NEW YORK -- The NYPD has repeatedly misreported the number of hate crimes incidents it investigates, a state comptroller's audit released Thursday found.
The report found that in 2010, poor police record-keeping led to the underreporting of 21 potential hate crimes to the state. The audit's release comes as city officials are expressing alarm about a 50 percent spike in bias attacks against Jews and Muslims in New York City.
“Criminal acts involving violence, intimidation and destruction of property based on bias and prejudice cannot be tolerated,” Comptroller Thomas DiNapoli said in a statement. "While the NYPD has made a good faith effort to accurately report these insidious crimes, there are several areas where improvements are needed.”
The NYPD is required to report hate crimes data to the state, which then compiles data for use in statewide and FBI reports. The comptroller said that accurately collecting the data is critical in understanding and addressing bias crimes.
In 2010 the NYPD's hate crimes task force counted 371 incidents, while only 350 were reported to state police, the audit found. The numbers were also off for 2012, but in the other direction: There were 367 incidents counted in the precincts, but 374 reported to the state.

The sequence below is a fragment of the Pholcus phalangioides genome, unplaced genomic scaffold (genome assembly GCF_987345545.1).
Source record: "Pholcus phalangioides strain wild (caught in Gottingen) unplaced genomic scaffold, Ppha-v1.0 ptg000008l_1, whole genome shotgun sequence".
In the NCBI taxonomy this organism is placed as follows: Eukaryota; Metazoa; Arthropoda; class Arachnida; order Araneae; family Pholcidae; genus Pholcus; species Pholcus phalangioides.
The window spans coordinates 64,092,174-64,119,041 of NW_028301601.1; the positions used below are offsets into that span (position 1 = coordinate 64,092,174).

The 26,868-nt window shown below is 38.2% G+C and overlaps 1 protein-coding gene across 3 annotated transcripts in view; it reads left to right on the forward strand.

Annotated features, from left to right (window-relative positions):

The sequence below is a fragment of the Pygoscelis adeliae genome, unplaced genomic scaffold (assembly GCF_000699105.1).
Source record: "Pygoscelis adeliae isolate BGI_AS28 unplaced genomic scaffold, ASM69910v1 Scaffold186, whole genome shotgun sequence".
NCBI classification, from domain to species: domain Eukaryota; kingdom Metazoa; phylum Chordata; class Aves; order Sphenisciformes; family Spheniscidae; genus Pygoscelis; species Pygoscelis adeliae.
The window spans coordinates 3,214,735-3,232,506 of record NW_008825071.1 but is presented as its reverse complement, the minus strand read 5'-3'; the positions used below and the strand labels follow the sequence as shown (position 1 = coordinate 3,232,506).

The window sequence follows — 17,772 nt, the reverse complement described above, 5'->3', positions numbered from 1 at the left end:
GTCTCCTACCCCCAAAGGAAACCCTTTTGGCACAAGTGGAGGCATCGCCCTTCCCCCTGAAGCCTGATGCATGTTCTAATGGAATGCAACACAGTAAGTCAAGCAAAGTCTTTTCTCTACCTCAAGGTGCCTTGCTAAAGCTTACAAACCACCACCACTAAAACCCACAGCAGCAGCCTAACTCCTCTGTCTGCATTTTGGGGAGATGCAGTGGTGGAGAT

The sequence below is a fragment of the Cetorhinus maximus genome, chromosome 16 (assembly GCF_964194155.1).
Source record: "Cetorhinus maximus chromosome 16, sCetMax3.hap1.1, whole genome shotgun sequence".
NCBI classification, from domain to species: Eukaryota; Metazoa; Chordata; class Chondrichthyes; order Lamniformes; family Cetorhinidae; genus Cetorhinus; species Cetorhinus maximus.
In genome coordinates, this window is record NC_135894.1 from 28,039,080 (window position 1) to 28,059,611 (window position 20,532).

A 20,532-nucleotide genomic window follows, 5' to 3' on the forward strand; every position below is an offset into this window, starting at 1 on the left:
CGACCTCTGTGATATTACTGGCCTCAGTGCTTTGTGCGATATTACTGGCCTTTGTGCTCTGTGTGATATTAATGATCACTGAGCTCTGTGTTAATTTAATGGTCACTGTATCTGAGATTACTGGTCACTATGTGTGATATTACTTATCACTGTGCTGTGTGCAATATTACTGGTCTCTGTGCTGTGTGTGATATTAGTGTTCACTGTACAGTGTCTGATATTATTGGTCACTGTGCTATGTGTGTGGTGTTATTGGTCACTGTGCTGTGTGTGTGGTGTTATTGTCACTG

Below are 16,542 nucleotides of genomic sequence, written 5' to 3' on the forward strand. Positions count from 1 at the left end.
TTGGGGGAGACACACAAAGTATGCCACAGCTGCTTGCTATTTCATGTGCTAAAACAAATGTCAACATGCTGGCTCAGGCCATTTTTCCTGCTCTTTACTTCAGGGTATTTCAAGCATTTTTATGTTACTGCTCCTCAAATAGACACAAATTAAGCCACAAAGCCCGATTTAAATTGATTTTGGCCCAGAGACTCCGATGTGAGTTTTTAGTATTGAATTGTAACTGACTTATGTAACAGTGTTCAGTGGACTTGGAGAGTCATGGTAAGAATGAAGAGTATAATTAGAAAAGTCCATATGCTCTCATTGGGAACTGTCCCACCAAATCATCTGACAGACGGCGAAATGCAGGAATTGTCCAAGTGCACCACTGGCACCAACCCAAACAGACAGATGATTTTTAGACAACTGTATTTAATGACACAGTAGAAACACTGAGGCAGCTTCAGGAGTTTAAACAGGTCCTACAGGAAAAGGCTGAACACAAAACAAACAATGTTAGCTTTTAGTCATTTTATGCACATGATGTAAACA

Despite the NYPD's vaunted Compstat program for crime statistics, moreover, the report states that "when we asked NYPD officials whether they performed any statistical analysis of the reported data for decision-making purposes, we were told that they do not."
In addition to reporting the crimes themselves, the comptroller also faulted the NYPD for the way it tracks training given to officers on investigating hate crimes.
"According to NYPD officials, training records are not maintained by topic, nor are they kept electronically or in a central location," the audit found. Street-level records were no better: "[O]nly two of the ten precincts we visited showed us such records for hate-crimes roll-call training."
In a letter accompanying the audit, NYPD Inspector Terrence Riley acknowledged that changes need to be made, and promised to improve the police force's hate crimes database.